If you have read Bill Holm’s An Analysis of Form, you will immediately identify the “Blue Face Mask” as being in the northern style: although the nostrils and lips are painted solidly, the hand and the spirit-helper on the left temple cut across the facial features. In fact, you cannot tell where the spirit-helper ends and the eyebrow begins – that is, what is natural and what is painted, or what is mundane and what is supernatural. Also typical of the northern style is the predominance of black, followed by red.

What is less typical is the band of blue. Cutting across the eye socket and eyelid, the band is an unusual shade. It has the effect of drawing your glance to the blackness of the pupils, giving a sense of fierceness or determination.

The painted hand is a visual pun. It has an umbilical-like connection to the spirit-helper that runs below the chin and up the left cheek. In other words, the spirit-helper is literally lending a hand. And, just to reinforce the pun, the obvious thumb shows that it is a left hand, originating on the same side as the spirit-helper.

One of the things that makes this mask stand out is the sheer skill of carving. Unlike many carvers early in their career, Wilson thinks in planes. That means he is working with the wood, rather than against it. At the same time, the mask is closer to realism than a strictly traditional piece in such features as the chin, the eye sockets, and eyes – which is what makes the mask contemporary.

Another outstanding feature of the mask is the way that Wilson has carved and sanded down to the grain that is suitable in different parts of the face. On the forehead, the ridges of grain meet almost in the center, while on the left cheek, the concentric circles of the grain emphasize the plane of the cheek bone. Even more interestingly, beneath the eyes are what might almost be reflections of them in the grain. Some bits of this attention to the grain are lost beneath the paint, but, because the paint is minimized, much of it remains visible.

Portrait masks are an easy genre to under-estimate. They lack the exoticness of a mythological theme or a stylized animal that many people seem to want in Northwest Coast art. But, if you look closely at the best examples of them, like the “Blue Hand Mask,” then you can start to appreciate them as a genre in which artists are thrown back entirely on their own skill. You can also understand why I think that John Wilson is an artist who is likely to make a name for himself.
low-res-blue-hand-mask

(Note: Somebody should explain to galleries that, when shipping masks with hair, they need to make some effort to keep the hair from getting tangled. As you can see, I am still trying to straighten out the hair)

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After several months of down payments, we’ve added the first mask to our collection of Northwest Coast art: “Spirit Moon Mask” by Ron Joseph Telek.

Telek is a great original – perhaps the great original in Northwest Coast art today. Inspired, they say, by a car accident in which he was legally dead for a few minutes, his work is largely concerned with images of transformation and shamanism. While his work obviously comes out of the northern tradition in British Columbia, it breaks with the tradition as much as it keeps it.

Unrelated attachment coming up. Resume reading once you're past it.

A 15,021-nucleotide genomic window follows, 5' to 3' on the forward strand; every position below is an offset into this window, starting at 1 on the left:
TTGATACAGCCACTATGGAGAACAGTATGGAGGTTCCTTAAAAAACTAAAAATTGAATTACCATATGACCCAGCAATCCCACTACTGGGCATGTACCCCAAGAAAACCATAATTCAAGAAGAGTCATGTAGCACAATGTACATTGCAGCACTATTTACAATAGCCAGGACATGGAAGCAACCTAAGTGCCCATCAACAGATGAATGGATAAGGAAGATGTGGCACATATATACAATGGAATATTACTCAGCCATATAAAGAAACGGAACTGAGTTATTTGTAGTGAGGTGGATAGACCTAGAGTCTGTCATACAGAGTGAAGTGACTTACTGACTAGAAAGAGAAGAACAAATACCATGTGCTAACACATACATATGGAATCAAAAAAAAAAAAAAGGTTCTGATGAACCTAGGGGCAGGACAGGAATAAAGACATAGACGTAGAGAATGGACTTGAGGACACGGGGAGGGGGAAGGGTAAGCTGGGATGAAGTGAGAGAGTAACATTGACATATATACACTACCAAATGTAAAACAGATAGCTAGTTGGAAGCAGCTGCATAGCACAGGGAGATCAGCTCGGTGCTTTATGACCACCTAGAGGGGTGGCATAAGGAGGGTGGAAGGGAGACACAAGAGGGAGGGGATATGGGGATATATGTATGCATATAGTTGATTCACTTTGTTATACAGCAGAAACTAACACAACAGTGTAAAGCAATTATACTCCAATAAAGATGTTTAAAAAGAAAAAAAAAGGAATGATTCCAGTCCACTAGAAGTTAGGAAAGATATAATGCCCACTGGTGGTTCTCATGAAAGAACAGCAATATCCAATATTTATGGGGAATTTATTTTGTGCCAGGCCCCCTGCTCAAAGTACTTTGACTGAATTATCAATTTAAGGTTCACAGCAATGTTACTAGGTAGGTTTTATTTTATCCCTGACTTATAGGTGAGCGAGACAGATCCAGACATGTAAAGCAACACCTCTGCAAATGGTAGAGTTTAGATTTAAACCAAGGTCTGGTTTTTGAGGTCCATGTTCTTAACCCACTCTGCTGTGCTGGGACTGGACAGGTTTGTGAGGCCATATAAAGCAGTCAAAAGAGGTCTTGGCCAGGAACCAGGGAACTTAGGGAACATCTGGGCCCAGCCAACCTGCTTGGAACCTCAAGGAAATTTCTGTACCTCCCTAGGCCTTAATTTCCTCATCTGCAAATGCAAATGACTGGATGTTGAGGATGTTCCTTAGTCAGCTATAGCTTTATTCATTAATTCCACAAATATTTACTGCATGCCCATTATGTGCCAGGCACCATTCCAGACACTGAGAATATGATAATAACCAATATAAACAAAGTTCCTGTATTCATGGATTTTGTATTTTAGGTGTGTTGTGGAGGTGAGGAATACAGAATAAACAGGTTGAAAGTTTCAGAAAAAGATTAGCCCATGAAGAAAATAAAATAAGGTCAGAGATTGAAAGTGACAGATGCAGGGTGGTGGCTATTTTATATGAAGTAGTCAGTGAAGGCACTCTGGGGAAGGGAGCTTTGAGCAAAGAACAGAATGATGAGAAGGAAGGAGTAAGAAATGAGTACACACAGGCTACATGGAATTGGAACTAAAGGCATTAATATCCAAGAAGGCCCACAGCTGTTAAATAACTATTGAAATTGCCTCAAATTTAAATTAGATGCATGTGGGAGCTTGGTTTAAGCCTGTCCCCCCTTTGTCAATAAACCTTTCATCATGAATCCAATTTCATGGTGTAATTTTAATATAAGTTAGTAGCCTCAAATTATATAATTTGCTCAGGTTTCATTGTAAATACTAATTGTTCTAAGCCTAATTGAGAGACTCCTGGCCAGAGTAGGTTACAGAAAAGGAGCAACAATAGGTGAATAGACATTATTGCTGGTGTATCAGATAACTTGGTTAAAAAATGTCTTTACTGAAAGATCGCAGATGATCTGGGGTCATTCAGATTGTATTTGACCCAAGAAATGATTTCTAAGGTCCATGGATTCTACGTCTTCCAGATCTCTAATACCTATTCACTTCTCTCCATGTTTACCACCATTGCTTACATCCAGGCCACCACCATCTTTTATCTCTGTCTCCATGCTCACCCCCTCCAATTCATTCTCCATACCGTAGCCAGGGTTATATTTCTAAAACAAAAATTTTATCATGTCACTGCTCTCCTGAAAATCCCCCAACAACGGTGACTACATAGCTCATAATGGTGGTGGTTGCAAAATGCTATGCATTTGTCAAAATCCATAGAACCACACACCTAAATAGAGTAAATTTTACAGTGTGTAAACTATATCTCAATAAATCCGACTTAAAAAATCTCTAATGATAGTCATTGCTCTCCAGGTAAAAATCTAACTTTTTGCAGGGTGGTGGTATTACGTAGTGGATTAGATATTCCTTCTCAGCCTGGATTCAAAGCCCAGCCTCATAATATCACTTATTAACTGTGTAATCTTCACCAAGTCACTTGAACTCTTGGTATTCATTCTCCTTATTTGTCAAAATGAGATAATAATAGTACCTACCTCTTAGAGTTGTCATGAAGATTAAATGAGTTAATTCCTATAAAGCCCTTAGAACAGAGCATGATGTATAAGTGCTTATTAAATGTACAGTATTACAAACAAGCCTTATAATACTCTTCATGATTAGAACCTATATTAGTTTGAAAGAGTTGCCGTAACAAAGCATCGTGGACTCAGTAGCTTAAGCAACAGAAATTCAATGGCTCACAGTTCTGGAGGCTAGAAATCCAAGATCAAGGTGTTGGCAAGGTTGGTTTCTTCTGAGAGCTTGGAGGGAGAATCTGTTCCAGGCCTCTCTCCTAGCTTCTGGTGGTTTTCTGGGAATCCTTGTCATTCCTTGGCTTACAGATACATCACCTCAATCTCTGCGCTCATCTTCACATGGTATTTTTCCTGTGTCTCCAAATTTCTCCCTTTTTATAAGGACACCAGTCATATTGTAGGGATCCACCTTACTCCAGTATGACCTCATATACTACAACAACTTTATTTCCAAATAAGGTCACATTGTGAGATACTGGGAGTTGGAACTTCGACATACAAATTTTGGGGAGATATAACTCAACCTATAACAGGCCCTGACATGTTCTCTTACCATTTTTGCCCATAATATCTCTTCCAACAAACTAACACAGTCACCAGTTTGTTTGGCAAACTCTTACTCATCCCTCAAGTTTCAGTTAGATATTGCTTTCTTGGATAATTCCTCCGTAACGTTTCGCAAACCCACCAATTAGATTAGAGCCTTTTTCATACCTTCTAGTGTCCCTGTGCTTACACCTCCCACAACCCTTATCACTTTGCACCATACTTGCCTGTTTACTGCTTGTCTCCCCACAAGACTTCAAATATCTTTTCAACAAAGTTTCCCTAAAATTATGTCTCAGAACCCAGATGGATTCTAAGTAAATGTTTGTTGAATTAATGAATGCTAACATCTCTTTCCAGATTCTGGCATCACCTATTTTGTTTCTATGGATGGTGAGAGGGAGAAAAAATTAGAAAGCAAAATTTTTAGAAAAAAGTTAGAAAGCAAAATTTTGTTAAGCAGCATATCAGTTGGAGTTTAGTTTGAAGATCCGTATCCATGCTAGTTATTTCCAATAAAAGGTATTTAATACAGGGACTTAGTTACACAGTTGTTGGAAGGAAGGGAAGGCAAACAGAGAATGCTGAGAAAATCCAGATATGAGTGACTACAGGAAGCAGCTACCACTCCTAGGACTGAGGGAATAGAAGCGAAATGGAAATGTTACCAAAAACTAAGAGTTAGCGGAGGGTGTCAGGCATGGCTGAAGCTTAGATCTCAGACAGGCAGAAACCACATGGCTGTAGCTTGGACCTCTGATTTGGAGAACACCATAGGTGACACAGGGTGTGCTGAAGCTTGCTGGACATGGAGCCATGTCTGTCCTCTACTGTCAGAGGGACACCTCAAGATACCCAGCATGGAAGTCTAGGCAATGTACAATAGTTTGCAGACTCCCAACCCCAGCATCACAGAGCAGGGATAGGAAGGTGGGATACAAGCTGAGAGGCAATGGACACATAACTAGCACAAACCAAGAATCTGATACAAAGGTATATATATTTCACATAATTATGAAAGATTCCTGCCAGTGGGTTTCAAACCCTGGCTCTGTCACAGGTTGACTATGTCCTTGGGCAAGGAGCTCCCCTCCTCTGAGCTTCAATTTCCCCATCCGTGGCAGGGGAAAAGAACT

His work is quirky, asymmetrical, and fully of little details, and often more than a little disturbing. I’d call it the carved or sculpted equivalent of a Gothic novel – a dark, romantic, and highly individualistic style. Others have called him the first surrealist of the Northwest Coast, and likened some of his more disturbing images to Edvard Munch’s “The Scream.”

His imagination alone would make him one of the top carvers and sculptors on the coast today, but Telek is also a painstaking craftsman, much like his uncle Norman Tait, whom he once studied under. Like Tait, Telek is a master of using the grain of the wood to enhance his subject matter.

The same is true when he turns to other materials – there is a walrus tusk he did a couple of years back languishing in a Vancouver gallery which is so eeriely beautiful that it had to be moved further away from another piece of ivory so as not to outshine it.

Another characteristic of Telek’s work is that, in contrast to what might almost seem his imaginative excess, his finishing details are always meticulous and restrained – you won’t find any tarting up of a mask with rings of unmatched abalone or endless cascades of horse hair in Telek’s work, the way you do in less talented artists. And you never do see paint, which other artists sometimes cake on to hide defects. Like Tait, if Telek adds a finishing detail, it’s for effect.

And if all this wasn’t enough, Telek’s imagination seems endless. Other artists may have periods in their development, in which work after work resembles each other, but Telek’s periods don’t seem to last for more than a piece or two before he moves on to something new. Possibly, this restlessness works against him in the galleries, where many buyers want something familiar, but, I prefer to think of it as one more sign of an inventive and agile mind.

“Spirit Moon Mask” is one of Telek’s smaller, tamer pieces, but it strikes an interesting balance between tradition and the west coast contemporary style of architecture. But the type of odd details that make his other work so lively are there. The wall-eye, the bit of abalone that could either be a nose-piercing or a wound, the strained-looking cheekbones, the arms of the spirit rising from the moon that look like tentacles, the spirit’s arched back and round-mouthed scream — for such a simple piece, the number of unusual touches crammed into the mask is overwhelming.

Since our townhouse is small, we had been thinking of limiting ourselves to one work by each artist who attracted our attention. But, already, we are talking about making an exception in Telek’s case. Perhaps, too, we’ll save for eight or nine months and buy one of his really big works, even if we have to rent the townhouse next door to display it properly. Frankly, we’re hooked.